Of course, this may well be that you’re dealing with some creatures which just aren’t widely mentioned in the bestiaries, just a brief aside here or there, and so there’s not that much authentic detail to provide – but it still makes the book feel a little sparse. There’s a good bibliography at the end, though perhaps it would have been helpful to provide individual citations in the creature entries to better indicate the specific sources of particular beasts. I’m still glad to have the resource, but I think customers coming to this late might be well-advised to consider just getting the PDF.

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A Tattered Triptych

Tim Wiseman’s Tatters of the King is a Call of Cthulhu campaign released by Chaosium in 2006. It is notable for being one of the last long-form Call of Cthulhu campaigns released when Lynn Willis was co-running Chaosium alongside Charlie Krank; in 2008, Willis would step down due to ill health, and it would be after that that Chaosium would enter the period of decline under Charlie Krank’s near-sole control until Greg Stafford and Sandy Petersen enacted their boardroom coup in order to save the company. The presentation of the material, in terms of layout and art and overall production values, really isn’t that much further developed from material that Chaosium were put out in the mid-to-late 1990s, and whilst at this point in time that wasn’t as incongruous as it would become when they were still using essentially the same approach in the later years of the Krank regime, it can still feel a little rinky-dink at points compared both to the nicer products the market was producing in the mid-2000s and the sort of production values we expect from Chaosium under the new management.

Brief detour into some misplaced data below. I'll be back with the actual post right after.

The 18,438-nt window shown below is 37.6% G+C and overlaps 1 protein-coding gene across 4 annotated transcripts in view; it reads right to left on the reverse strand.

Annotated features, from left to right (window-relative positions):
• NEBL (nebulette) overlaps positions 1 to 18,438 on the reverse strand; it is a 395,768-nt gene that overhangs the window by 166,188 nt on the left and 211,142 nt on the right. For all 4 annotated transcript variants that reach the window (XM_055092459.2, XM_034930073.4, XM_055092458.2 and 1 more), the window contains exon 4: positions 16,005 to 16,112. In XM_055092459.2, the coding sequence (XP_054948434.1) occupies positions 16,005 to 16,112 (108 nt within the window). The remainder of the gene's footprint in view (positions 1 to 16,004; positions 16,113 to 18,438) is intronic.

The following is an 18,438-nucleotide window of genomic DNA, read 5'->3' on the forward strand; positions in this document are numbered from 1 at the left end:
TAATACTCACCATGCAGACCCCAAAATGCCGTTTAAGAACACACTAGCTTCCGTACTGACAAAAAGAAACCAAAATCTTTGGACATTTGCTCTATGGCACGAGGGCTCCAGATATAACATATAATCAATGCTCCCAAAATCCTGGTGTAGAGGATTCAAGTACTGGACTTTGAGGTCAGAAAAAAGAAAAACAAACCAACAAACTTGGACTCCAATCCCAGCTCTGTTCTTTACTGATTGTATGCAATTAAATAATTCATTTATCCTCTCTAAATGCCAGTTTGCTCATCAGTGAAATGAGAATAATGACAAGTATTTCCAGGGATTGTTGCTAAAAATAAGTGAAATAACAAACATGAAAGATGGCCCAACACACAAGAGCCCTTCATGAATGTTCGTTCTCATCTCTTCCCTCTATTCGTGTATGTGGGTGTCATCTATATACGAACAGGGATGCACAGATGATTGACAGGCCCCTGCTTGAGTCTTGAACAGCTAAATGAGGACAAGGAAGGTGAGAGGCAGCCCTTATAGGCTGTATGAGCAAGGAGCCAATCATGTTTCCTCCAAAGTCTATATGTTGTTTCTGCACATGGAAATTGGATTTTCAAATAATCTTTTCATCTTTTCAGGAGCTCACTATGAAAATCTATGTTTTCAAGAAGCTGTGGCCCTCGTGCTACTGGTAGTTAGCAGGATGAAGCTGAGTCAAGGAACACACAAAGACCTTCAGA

That said, the simplicity of the layout has made it easy for the current powers that be at Chaosium to make the campaign available via print-on-demand. The POD version is a straight reprint of the 2006 release, without updates for the 7th Edition rules (not that many are really needed – multiply all the attributes by 5 and you’re basically there) and without correction of typos, of which there are a few. (Not, admittedly, as many as there were in products from the later years of Krank-era Chsosium – Lynn Willis helped maintain tighter standards as long as he was able – but enough that it’s noticeable.)

What of the content itself? Well, as more or less anyone with a smattering of Mythos knowledge will have guessed from the title, it’s a King In Yellow-themed campaign. Wiseman has good taste in the sort of material he draws on – as well as Chambers himself he looks to Thomas Ligotti and Ramsey Campbell for inspiration – but perhaps the most important touchstone he looks to comes from Chaosium’s licensees at Pagan Publishing.